“The yields have been consistently good throughout the valley. Although there are weaker fields here and there, overall the fields that have had some tough going have come through and yielded well,” he said.
“The average is high because there is not the big range of yields. Everyone seems to have enjoyed a good season.”
Mr Pratten said water usage this season wasn’t any higher than expected and there was some water being carried through, which was a positive for the coming season.
“With the high cotton prices and the momentum from high yields, a lot of water is going to be dedicated to cotton. At this stage we are not expecting any allocation for the new season, so it will all be grown on carryover water and bore water,” he said.
Namoi/Gwydir valleys above average
In the Namoi/Gwydir valleys of northern NSW, B&W Rural agronomist, Ben Dawson, said the irrigated crops this season had been above average, “not record breakers but definitely good results”.
“Growers generally had enough water to finish crops off. It was a low insect year. Temperatures weren’t quite as bad (hot) as the previous year,” he said.
“Dryland was all over the shop. Early crops struggled, but anything planted late has picked up. Yields have been adequate, but not spectacular.
“The issue is that, looking forward as far as water availability is concerned in the Namoi and Gwydir, there is zero allocation, so we are looking at a much-reduced irrigated cotton planting this year.”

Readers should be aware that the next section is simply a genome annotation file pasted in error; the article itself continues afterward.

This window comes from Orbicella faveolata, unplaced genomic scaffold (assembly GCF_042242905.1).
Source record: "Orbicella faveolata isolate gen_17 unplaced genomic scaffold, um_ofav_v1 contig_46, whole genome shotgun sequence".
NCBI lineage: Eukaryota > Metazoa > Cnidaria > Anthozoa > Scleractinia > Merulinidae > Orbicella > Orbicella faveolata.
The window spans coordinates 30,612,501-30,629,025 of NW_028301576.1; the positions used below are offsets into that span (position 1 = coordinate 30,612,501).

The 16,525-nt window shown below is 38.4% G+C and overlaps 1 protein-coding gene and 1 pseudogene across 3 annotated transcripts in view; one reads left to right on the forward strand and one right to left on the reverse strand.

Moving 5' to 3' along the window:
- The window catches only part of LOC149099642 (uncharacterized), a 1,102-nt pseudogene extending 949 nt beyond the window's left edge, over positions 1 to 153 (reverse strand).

Mixed bag in southern Queensland
Cotton crops on the Darling Downs were a mixed bag with average yields for irrigated crops, and well below average for dryland, except where individual crops were under storm rains.
Around St George the yields were slightly above average where people had full water, and in the Border Rivers region through the Macintyre Valley production was average with crops looking good, but not yielding as well as expected.
Early v late plant in Central Queensland
In Central Queensland, there are still a few late crops planted in late December that are yet to come off, but most have had defoliant applied and will be picked in the next few weeks.
Spackman Iker Ag Consulting director, Jamie Iker, said the early crop in CQ had been very good this year, while the later crop had been more variable.
“There were some really excellent yields with upwards of 10b/ha and some of the early crops upwards of 12b/ha. The quality was good as well,” he said.
“Some of the later crops started off as low as 5-6b/ha in isolated cases, while some were grown out longer and got up to 10-11b/ha.
“There were some dryland crops in CQ and some good yields. A lot were 2.5b/ha and some could be 5b/ha or more.”
Next season plantings likely to drop
Cotton Australia CEO, Adam Kay, said with picking of this season’s crop almost completed, the industry was on track to produce about 4.6 million bales, or over 1 million tonnes of fibre.
Looking ahead to next season, Mr Kay said cotton prices were particularly attractive, but plantings were likely to be significantly down due to depleted water storages.
“The price has been as high as $650/b for the coming season and even the season after. They are really solid prices. The only negative is a lot of growers haven’t got the water they would like for a full plant, so they can’t really forward sell at those prices because they haven’t got the water,” he said.
“At this stage with the current water we think there could be a crop of around 2.2 million bales, 50 per cent down on last year. We are just hoping for some decent inflows.
“The other thing that could happen is there is a lot of winter crop country that hasn’t gone in. In the northern areas they are hitting the (last available) date for planting cereals, so they will be thinking about putting some of that country to summer crops, especially if they get rain in August. So, sorghum and dryland cotton are on a lot of people’s minds.”